“Just as a woman’s heart knows how and when to pump, her lungs to inhale, and her hand to pull back from fire, so she knows when and how to give birth.”
— Virginia Di Orio
You’ve probably met at least one mother or set of parents who birthed their child at home with the assistance of a midwife, doula, or home-birthing OBGYN… but have you met any children who were born at home without the assistance of anyone beyond their parents? This practice of unassisted childbirth is referred to as “free birthing.”
According to the women behind Free Birth Society, Emilee Saldaya and Yolande Clark, “Free birth is choosing to navigate your pregnancy and childbirth with no medical management. Women choose this path because it is the only way to ensure the chance of having an undisturbed, normal, physiological birth — which is inarguably optimal for the vast majority of mothers and babies.”
Laura Shanley, author of Unassisted Childbirth is a birth consultant, author, and speaker who states: “Drugs, machinery, and medical personnel are not only unnecessary in most cases, they are also no match for a woman’s own intellect and intuition. Birth is sexual and spiritual, magical and miraculous — but not when it’s managed, controlled, and manipulated by the medical establishment or hindered by the mother’s own mind.”
Birth according to you —
Free birth is essentially welcoming your baby earthside with (or without) whomever you choose, wherever you wish, and however you’d like. Simply put, it’s birth according to you. Your baby is not “delivered” to you or extracted and then handed to you, rather your baby births themselves connected through you, with an innate, shared, and intuitive, physical and spiritual power.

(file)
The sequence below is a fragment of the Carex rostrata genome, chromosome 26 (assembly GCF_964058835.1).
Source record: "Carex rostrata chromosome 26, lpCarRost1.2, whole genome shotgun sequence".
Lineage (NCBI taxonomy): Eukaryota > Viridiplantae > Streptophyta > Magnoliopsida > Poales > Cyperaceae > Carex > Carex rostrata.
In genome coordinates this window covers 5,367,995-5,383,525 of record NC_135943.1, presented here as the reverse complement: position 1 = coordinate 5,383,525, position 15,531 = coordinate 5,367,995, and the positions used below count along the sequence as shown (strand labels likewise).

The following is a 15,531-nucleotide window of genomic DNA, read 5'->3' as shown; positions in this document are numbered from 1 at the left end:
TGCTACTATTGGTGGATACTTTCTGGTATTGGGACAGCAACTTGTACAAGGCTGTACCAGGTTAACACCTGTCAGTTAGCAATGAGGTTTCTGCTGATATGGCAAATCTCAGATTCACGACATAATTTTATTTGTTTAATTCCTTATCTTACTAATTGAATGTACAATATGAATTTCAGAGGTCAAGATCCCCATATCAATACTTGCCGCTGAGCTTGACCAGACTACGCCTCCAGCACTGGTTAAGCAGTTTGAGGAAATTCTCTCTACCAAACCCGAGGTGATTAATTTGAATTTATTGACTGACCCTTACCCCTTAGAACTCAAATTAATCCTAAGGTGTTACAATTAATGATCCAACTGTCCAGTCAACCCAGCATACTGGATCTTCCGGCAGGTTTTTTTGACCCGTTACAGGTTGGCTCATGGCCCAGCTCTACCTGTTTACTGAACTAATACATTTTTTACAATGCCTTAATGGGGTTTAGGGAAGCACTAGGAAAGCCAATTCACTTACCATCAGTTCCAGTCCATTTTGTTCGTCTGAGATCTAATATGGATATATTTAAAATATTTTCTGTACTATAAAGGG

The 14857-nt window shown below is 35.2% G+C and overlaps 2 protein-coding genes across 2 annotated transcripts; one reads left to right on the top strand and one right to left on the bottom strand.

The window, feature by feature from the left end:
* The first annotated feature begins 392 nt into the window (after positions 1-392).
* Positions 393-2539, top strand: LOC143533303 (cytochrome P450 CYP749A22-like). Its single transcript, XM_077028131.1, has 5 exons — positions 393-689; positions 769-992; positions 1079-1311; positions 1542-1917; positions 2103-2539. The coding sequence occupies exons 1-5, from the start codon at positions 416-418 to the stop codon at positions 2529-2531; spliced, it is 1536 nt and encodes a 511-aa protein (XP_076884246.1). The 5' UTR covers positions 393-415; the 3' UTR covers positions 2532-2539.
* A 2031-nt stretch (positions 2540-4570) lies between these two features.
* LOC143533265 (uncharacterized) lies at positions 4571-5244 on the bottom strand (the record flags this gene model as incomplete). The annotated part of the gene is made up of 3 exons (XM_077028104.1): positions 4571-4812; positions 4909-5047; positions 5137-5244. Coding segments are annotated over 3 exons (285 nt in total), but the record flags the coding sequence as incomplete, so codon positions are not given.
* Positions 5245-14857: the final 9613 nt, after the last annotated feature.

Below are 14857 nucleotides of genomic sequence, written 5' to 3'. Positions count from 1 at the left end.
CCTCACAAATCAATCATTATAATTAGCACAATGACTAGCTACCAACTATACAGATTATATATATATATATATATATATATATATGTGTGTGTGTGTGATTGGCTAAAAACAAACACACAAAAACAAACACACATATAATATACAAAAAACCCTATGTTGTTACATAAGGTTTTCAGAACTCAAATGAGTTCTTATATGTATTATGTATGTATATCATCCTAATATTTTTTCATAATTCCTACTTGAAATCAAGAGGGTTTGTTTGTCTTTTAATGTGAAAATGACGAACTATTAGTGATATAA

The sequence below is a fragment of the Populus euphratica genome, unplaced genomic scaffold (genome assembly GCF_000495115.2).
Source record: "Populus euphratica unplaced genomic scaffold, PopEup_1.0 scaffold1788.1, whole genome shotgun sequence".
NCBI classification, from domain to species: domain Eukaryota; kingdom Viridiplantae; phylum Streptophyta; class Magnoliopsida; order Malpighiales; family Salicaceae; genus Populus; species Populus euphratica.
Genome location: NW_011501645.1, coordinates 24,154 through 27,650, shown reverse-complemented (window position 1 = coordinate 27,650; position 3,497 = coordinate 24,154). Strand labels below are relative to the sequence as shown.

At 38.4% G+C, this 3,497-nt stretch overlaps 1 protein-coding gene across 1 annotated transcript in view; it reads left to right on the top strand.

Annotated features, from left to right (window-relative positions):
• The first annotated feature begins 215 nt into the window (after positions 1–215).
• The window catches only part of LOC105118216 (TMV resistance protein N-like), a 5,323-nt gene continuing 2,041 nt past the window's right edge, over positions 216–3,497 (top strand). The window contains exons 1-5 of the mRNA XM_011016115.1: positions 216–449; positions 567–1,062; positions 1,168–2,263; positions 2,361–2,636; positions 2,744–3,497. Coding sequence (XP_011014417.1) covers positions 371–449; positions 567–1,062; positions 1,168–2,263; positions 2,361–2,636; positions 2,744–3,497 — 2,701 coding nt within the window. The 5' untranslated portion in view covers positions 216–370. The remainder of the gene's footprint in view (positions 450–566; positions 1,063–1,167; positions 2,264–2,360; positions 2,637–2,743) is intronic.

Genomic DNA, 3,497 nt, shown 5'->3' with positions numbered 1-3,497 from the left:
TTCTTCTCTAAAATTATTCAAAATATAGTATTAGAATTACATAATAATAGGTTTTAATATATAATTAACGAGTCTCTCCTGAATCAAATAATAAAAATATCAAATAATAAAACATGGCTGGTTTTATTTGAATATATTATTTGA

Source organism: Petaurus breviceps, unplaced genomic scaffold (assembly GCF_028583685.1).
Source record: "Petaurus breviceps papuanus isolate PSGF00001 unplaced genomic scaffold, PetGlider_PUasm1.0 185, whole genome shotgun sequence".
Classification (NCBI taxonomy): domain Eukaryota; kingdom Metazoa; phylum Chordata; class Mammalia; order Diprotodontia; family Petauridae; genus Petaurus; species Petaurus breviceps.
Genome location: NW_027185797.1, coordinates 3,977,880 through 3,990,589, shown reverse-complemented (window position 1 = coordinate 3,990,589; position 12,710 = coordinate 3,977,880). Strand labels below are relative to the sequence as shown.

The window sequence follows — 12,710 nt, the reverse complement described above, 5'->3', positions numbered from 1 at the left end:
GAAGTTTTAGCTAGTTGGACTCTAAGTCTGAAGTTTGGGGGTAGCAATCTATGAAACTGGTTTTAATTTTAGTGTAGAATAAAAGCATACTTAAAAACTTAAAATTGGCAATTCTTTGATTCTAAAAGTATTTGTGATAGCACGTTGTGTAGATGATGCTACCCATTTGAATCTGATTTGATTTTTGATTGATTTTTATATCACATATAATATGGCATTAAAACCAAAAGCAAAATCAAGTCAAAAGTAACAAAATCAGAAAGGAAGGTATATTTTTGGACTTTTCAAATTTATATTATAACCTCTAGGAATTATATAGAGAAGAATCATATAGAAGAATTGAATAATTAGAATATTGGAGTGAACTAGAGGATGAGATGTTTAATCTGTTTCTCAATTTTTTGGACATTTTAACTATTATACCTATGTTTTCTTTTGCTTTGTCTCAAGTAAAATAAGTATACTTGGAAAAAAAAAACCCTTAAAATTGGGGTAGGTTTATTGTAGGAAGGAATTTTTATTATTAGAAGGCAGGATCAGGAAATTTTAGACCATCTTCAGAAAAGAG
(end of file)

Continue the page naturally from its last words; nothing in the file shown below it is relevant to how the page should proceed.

Whether you agree with this practice or not, the growing trend of unassisted child-birthing is on the rise not only in the US, but also in the UK, Finland, Sweden, and Australia. When queried, many women simply report that birth is natural, not a medical concern, and if they were healthy before and throughout pregnancy, medical intervention is unnecessary for birth.
If you stop to think about it for a moment, birth is one of the only visits to the hospital healthy people make. For many, it seems counterintuitive that a healthy person brimming with life would visit a place where sick people go.
For some, it’s a combination of stats and the body’s healthy wisdom that keep them from visiting hospitals to birth their babies. With the largest number of deaths related to childbirth each year occurring in the US — both in hospital and home settings — many expecting mothers and parents have lost confidence in the idea that a hospital or even midwife-attended birth is the ideal setting or circumstance to give birth. Often, it was their previous hospital births or lack of tangible help from prior midwives that prompted their following births to take place at home.